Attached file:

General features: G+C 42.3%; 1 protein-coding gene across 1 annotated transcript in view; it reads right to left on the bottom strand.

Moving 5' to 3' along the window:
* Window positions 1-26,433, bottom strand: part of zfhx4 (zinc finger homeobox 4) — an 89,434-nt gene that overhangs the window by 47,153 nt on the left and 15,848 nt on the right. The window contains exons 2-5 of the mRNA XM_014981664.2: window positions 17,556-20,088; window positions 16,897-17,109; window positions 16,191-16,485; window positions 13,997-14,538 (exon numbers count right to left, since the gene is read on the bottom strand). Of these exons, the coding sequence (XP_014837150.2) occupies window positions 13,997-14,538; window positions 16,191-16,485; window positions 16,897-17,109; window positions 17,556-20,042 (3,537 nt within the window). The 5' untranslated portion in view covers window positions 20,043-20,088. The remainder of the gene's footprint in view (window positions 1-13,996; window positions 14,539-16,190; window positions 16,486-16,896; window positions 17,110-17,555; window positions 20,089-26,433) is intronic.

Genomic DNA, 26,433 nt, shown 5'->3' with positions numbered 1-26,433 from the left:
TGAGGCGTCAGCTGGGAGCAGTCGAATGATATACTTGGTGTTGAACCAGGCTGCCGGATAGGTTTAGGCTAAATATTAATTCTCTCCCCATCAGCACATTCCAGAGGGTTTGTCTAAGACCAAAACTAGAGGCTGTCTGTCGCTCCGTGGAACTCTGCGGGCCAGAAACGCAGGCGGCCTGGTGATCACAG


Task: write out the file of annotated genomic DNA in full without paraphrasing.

General features: G+C 42.3%; 1 protein-coding gene across 1 annotated transcript in view; it reads right to left on the bottom strand.

Moving 5' to 3' along the window:
* Window positions 1-26,433, bottom strand: part of zfhx4 (zinc finger homeobox 4) — an 89,434-nt gene that overhangs the window by 47,153 nt on the left and 15,848 nt on the right. The window contains exons 2-5 of the mRNA XM_014981664.2: window positions 17,556-20,088; window positions 16,897-17,109; window positions 16,191-16,485; window positions 13,997-14,538 (exon numbers count right to left, since the gene is read on the bottom strand). Of these exons, the coding sequence (XP_014837150.2) occupies window positions 13,997-14,538; window positions 16,191-16,485; window positions 16,897-17,109; window positions 17,556-20,042 (3,537 nt within the window). The 5' untranslated portion in view covers window positions 20,043-20,088. The remainder of the gene's footprint in view (window positions 1-13,996; window positions 14,539-16,190; window positions 16,486-16,896; window positions 17,110-17,555; window positions 20,089-26,433) is intronic.

Genomic DNA, 26,433 nt, shown 5'->3' with positions numbered 1-26,433 from the left:
TGAGGCGTCAGCTGGGAGCAGTCGAATGATATACTTGGTGTTGAACCAGGCTGCCGGATAGGTTTAGGCTAAATATTAATTCTCTCCCCATCAGCACATTCCAGAGGGTTTGTCTAAGACCAAAACTAGAGGCTGTCTGTCGCTCCGTGGAACTCTGCGGGCCAGAAACGCAGGCGGCCTGGTGATCACAG